At that night’s Ceremony at the Waterford residence, the Commander touches Offred’s thigh and looks at her in a way that he should not be looking at a Handmaid, and she is afraid. Afterward, she visits his office and tells him to never do it again, and we learn a bit of the Commander’s philosophy. He understands that Before, women had a choice, but he feels that now they are free to fulfill their “biological destiny.” He doesn’t believe that there is anything to live for except children, and when Offred suggests that love is worth living for, we learn that he believes love is nothing more than lust and a successful marketing campaign. He says that “better never means better for everyone; it always means worse for some.” When she suggests that he has not felt love, he threatens to send her to “the colonies,” and she asks what they did to Ofglen. When she learns the truth, she leaves immediately—no Scrabble game tonight.

Nick finds her throwing up in the kitchen sink, ostensibly in reaction to the news of Ofglen’s (Ofsteven’s) mutilation. He asks if she is sick, and she asks if he is an Eye. At first, he evades the question. He apologizes to her for agreeing to Mrs. Waterford’s request. She again asks him if he is an Eye, and he says he is—but it’s unclear whether he is being truthful. Perhaps he is just saying he is an Eye so that he can get her to behave in a way that will keep her safe. She is clearly upset and feeling reckless, but at his word she goes to bed.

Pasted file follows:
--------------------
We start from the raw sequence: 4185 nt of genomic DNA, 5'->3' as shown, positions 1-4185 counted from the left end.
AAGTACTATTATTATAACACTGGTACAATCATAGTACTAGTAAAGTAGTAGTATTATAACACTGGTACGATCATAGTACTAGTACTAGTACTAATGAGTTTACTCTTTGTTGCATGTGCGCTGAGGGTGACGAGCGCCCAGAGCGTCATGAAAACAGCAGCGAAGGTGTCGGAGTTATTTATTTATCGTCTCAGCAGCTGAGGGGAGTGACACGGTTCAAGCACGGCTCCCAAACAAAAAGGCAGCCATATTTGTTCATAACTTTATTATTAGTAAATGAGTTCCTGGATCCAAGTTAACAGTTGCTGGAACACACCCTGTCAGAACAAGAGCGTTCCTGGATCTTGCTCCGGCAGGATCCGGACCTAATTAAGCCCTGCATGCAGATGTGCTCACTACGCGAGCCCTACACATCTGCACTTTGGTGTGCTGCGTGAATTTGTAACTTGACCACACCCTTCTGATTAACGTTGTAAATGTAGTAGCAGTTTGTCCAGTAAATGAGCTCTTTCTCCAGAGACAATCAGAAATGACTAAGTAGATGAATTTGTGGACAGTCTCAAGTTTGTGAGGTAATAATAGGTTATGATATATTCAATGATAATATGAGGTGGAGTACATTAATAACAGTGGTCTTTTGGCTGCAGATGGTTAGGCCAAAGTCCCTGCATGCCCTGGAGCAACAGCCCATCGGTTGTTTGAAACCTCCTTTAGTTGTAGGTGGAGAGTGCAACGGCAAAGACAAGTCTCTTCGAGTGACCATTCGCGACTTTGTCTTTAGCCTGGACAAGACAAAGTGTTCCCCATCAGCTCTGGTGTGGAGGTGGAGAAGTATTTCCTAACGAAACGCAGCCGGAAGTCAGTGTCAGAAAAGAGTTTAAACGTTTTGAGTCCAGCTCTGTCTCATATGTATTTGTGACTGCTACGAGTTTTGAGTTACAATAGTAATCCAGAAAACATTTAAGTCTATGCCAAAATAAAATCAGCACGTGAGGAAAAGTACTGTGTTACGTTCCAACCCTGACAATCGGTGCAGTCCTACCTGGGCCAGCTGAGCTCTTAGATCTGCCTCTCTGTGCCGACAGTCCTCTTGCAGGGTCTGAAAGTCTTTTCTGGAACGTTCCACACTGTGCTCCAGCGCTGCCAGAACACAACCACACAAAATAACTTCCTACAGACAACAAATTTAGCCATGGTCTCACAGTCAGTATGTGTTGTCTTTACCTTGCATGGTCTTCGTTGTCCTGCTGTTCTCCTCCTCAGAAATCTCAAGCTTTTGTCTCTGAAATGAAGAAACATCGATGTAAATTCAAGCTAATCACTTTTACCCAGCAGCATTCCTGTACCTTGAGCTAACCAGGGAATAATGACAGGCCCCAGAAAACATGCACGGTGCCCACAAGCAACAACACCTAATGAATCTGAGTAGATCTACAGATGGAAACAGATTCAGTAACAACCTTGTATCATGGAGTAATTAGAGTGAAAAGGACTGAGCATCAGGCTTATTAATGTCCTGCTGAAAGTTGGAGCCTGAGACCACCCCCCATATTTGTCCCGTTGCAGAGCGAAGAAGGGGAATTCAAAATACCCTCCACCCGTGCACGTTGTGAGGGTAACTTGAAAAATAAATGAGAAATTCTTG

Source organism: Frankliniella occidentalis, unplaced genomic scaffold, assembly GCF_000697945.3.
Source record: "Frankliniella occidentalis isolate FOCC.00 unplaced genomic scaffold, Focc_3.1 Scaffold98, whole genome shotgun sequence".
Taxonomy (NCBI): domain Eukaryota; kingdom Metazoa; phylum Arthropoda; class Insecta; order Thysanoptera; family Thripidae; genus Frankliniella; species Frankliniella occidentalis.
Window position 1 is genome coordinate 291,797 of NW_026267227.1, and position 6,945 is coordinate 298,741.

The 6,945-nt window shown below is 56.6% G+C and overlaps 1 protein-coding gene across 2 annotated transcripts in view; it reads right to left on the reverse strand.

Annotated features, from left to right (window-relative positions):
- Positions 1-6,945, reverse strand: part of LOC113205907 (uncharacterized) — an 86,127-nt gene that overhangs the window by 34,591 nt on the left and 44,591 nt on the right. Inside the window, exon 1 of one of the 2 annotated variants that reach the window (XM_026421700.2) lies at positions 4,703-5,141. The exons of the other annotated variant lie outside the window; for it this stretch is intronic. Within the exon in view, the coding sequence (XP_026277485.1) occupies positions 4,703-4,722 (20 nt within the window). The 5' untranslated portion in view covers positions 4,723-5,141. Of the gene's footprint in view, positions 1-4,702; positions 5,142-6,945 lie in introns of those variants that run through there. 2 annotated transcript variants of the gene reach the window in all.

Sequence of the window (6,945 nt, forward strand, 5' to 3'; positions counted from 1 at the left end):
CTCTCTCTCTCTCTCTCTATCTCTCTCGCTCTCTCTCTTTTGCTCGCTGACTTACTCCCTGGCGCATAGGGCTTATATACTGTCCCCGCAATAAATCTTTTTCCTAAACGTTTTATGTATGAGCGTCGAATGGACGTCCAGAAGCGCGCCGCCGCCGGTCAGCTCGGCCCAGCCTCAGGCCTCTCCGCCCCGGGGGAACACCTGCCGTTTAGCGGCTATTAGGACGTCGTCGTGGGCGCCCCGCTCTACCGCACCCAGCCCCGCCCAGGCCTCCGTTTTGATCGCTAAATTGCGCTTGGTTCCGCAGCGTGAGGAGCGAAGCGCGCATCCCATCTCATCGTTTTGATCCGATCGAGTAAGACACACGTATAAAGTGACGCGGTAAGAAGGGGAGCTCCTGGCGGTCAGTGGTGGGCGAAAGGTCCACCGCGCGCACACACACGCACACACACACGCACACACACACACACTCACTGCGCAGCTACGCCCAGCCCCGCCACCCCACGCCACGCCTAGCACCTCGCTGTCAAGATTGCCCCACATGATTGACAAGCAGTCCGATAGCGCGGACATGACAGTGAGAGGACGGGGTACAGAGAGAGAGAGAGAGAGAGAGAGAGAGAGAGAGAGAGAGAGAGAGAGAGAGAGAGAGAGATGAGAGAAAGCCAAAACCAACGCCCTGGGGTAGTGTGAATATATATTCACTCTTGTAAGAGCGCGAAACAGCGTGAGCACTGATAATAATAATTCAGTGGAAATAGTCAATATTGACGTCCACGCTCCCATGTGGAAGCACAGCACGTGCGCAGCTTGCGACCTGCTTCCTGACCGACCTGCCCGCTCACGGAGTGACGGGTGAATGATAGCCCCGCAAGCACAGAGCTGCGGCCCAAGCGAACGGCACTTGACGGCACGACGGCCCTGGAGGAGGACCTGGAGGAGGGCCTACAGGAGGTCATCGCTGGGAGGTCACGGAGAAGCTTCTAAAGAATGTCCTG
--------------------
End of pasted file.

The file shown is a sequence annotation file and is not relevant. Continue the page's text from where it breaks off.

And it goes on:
In a flashback, June asks Luke to leave his wife, and he says okay. She is surprised, but he asks what else he would do—he is in love with her. We now understand why she was called “adulterer” in a previous episode, when they whipped her feet for running away.

At shopping, Offred approaches Ofsteven and says she knows what they did to her. Ofsteven says that Offred can find Mayday, and introduces herself as Melanie. Before Offred can share her real name in return, the new Ofglen arrives and steers her away. Ofsteven then steals a car, takes a joyride around the block, and runs over an Eye before she is hauled away. That night, Offred sneaks into Nick’s apartment and they have real sex—kissing, orgasms, and she is on top, how she likes. Even the strictest of rules, roles, and hierarchies can’t prevent people from following their impulses.

This episode continues the pattern of revealing just a little bit more of each character’s humanity through contradictory words and actions. The Commander allows and encourages reading, needs a personal connection in order to complete the Ceremony, but denies the existence of love. Mrs. Waterford believes in the system enough to have and use a Handmaid, but acknowledges the possibility that a man could be sterile. Nick once again appears to have sympathy for Offred, but that doesn’t prevent him from trying to keep her within her role–except when it does. Though the restrictions of the role each is put in are rigid, the characters themselves are complex and confusing (and confused).